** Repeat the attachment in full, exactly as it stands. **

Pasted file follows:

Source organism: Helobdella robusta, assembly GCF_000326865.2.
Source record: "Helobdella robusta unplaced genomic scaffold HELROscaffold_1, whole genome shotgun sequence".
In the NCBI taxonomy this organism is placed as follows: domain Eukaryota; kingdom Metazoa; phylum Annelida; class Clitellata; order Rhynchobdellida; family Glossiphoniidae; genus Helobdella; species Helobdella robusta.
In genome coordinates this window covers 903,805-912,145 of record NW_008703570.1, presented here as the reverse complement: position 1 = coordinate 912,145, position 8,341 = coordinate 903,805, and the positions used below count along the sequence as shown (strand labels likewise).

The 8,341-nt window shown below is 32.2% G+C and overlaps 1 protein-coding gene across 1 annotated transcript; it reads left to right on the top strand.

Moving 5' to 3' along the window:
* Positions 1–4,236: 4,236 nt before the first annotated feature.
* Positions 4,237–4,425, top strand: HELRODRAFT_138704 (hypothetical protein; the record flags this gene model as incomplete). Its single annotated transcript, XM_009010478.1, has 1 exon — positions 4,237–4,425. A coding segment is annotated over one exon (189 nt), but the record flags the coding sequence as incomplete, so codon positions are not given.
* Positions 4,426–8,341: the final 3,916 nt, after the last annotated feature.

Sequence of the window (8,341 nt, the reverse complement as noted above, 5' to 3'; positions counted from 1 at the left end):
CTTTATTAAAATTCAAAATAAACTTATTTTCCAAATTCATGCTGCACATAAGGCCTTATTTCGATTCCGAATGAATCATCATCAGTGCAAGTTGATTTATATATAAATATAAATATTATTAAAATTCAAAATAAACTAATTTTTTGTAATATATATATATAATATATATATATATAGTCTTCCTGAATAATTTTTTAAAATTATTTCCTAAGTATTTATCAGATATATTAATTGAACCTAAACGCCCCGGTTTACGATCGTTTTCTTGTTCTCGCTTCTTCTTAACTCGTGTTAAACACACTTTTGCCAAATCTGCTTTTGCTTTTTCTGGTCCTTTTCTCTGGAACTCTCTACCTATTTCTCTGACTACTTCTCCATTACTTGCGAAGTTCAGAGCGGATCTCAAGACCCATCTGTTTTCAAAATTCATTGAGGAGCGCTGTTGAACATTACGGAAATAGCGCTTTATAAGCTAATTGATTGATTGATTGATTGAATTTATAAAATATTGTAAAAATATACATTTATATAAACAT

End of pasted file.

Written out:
Source organism: Helobdella robusta, assembly GCF_000326865.2.
Source record: "Helobdella robusta unplaced genomic scaffold HELROscaffold_1, whole genome shotgun sequence".
In the NCBI taxonomy this organism is placed as follows: domain Eukaryota; kingdom Metazoa; phylum Annelida; class Clitellata; order Rhynchobdellida; family Glossiphoniidae; genus Helobdella; species Helobdella robusta.
In genome coordinates this window covers 903,805-912,145 of record NW_008703570.1, presented here as the reverse complement: position 1 = coordinate 912,145, position 8,341 = coordinate 903,805, and the positions used below count along the sequence as shown (strand labels likewise).

The 8,341-nt window shown below is 32.2% G+C and overlaps 1 protein-coding gene across 1 annotated transcript; it reads left to right on the top strand.

Moving 5' to 3' along the window:
* Positions 1–4,236: 4,236 nt before the first annotated feature.
* Positions 4,237–4,425, top strand: HELRODRAFT_138704 (hypothetical protein; the record flags this gene model as incomplete). Its single annotated transcript, XM_009010478.1, has 1 exon — positions 4,237–4,425. A coding segment is annotated over one exon (189 nt), but the record flags the coding sequence as incomplete, so codon positions are not given.
* Positions 4,426–8,341: the final 3,916 nt, after the last annotated feature.

Sequence of the window (8,341 nt, the reverse complement as noted above, 5' to 3'; positions counted from 1 at the left end):
CTTTATTAAAATTCAAAATAAACTTATTTTCCAAATTCATGCTGCACATAAGGCCTTATTTCGATTCCGAATGAATCATCATCAGTGCAAGTTGATTTATATATAAATATAAATATTATTAAAATTCAAAATAAACTAATTTTTTGTAATATATATATATAATATATATATATATAGTCTTCCTGAATAATTTTTTAAAATTATTTCCTAAGTATTTATCAGATATATTAATTGAACCTAAACGCCCCGGTTTACGATCGTTTTCTTGTTCTCGCTTCTTCTTAACTCGTGTTAAACACACTTTTGCCAAATCTGCTTTTGCTTTTTCTGGTCCTTTTCTCTGGAACTCTCTACCTATTTCTCTGACTACTTCTCCATTACTTGCGAAGTTCAGAGCGGATCTCAAGACCCATCTGTTTTCAAAATTCATTGAGGAGCGCTGTTGAACATTACGGAAATAGCGCTTTATAAGCTAATTGATTGATTGATTGATTGAATTTATAAAATATTGTAAAAATATACATTTATATAAACAT